By Anna Margarita Canero
As IPED students, development is in our name, and right now, methods for development are going through tremendous changes. On September 23-34, four IPED students including myself, attended the Concordia Summit: a non-partisan forum held in conjunction with the UN General Assembly. The two-day conference hosted programming on a diverse set of topics, most of them having to do with trends in global development. What we can expect to see in the development sector’s future are private sector involvement, sustainability-focused programming, and digital solutions. Here’s a quick look at what international leaders are talking about:
- The Future Of Development is Enterprise-Driven
Throughout the summit, businesses, nonprofits, and government sectors were buzzing about the same thing: P3s (or public-private partnership). The idea is that private capital is shifting from a purely profit-led focus to one that is starting to incorporate impact models. Private capital is becoming a powerful tool that can be used alongside the public sector to create real growth throughout the world. Its markets, efficient operations, and well…capital are what agencies need to expand operations and absorb the kind of growth needed to achieve economic and human development across nations. Lucas Joppa, Microsoft’s Chief Environmental Officer, even stated that although private companies still prioritize maximizing shareholder value, the meaning of shareholder value is continually changing to include more focuses on social returns.
Partnering with the private sector also means fostering entrepreneurship in developing economies. Participants in a Concordia youth employment panel stressed how vital entrepreneurship is in solving roadblocks to social and economic inclusion. Entrepreneurs are natural problem-solvers, but for innovations to happen, entrepreneurs must be allowed to thrive. Queen Rania of Jordan talked specifically about investing in women entrepreneurs in her speech to the general audience. As women gain economic stature, they reinvest their earnings into the family unit. A continuous cycle of earnings and social re-investment enables sustainable growth from the family unit to greater society.
2. Sustainability is the Bottom Line
Climate and sustainability were prominent topics at the UNGA, and the messages continued at the Concordia Summit. For every new business/consulting group/non-profit that presented on stage, there was always an angle on sustainability that was brought up. The messaging signals that organizations are equating economic growth with sustainable environmental practices–a positive outlook on the future of the development industry.
On day 2 of the summit, several c-suite executives from top companies (i.e., Microsoft, Mars, & Ikea) participated in a roundtable discussion on action-oriented, meaningful, and profitable sustainability efforts. Key points discussed were how to redefine shareholder values, anchoring company missions to include sustainability, and creating a compelling narrative to boost smarter consumption. It was encouraging to hear large corporations tackle sustainability, especially as their commitments to the environment already coincide with their overall business models. However (as one exec brought up) there are 7 million companies in the world and only 12 at that table. The message of sustainability is growing but needs to reach a broader audience.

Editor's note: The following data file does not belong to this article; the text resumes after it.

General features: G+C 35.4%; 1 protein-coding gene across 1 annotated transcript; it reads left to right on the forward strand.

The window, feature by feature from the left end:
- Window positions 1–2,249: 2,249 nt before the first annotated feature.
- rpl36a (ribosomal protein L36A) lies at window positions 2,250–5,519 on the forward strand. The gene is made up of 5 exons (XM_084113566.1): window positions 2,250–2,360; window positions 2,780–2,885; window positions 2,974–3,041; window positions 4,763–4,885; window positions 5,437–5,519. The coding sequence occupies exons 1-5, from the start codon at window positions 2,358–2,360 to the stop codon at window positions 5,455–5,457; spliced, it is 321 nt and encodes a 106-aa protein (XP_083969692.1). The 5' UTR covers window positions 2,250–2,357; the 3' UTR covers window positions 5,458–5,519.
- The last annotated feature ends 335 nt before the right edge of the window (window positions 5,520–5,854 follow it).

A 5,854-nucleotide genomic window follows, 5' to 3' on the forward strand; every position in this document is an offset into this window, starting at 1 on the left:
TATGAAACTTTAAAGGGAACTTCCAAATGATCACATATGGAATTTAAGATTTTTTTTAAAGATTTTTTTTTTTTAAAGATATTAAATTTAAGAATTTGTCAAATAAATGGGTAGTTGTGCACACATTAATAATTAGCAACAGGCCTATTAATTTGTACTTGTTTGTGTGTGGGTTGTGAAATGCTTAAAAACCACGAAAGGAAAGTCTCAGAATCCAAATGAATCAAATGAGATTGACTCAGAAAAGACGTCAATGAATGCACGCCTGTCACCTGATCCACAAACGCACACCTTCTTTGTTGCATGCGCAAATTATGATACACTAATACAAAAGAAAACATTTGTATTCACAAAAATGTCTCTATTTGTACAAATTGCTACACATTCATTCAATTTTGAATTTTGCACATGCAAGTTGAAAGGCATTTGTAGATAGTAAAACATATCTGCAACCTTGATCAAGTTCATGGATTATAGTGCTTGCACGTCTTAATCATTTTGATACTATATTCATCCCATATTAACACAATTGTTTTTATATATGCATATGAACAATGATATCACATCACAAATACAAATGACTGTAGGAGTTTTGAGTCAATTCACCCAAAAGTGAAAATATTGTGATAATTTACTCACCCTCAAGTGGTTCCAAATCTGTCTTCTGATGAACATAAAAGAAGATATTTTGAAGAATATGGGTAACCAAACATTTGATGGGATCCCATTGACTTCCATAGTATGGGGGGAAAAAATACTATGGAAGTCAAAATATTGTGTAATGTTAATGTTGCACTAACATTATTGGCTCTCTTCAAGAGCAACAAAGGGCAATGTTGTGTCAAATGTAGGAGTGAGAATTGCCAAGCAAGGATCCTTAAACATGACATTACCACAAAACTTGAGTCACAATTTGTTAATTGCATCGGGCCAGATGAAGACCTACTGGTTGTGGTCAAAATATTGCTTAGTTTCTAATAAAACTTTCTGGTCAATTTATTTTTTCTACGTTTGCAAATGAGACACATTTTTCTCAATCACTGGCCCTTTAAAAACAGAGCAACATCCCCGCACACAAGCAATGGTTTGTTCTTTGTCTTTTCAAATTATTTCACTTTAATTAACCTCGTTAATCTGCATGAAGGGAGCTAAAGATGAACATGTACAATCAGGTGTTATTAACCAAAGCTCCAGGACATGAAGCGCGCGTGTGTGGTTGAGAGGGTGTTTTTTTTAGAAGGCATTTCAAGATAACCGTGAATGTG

3. Digital Solutions
As a former math teacher in Guinea with almost no access to technological resources, it’s sometimes hard to believe that agencies working in developing countries are incorporating more and more digital solutions into their portfolios. Yet, that is the trajectory of development in this age. For example, tech companies in Sweden are getting involved in helping Ghanaian farmers track weather forecasts via SMS technology. Investments into gender equality are focusing on improving women’s digital literacy to help them be competitive in the local economy. A startup founded by members of the African diaspora is helping fledgling African entrepreneurs use the Internet to participate in online mentorships with established companies. Yes, technology represents boundless possibilities, but being responsible heirs to a digitized world means we need to reserve a significant portion of those possibilities to positively impact society. Taking our existing resources/capabilities and shifting it to solve greater social, environmental, and economic issues–that’s the kind of impact actors in development are hoping to see.
Private partnerships, sustainability, and digital solutions: these are the main ideas that are trending in today’s development landscape. Some aspects may remain trends, but these focuses might very well be the future of the industry. More specifically, private capital’s share is already increasing in development portfolios across the world. Next time, our very own IPED member Rachel Ceruti will answer frequently asked questions about impact investing, and how it is disrupting business as usual.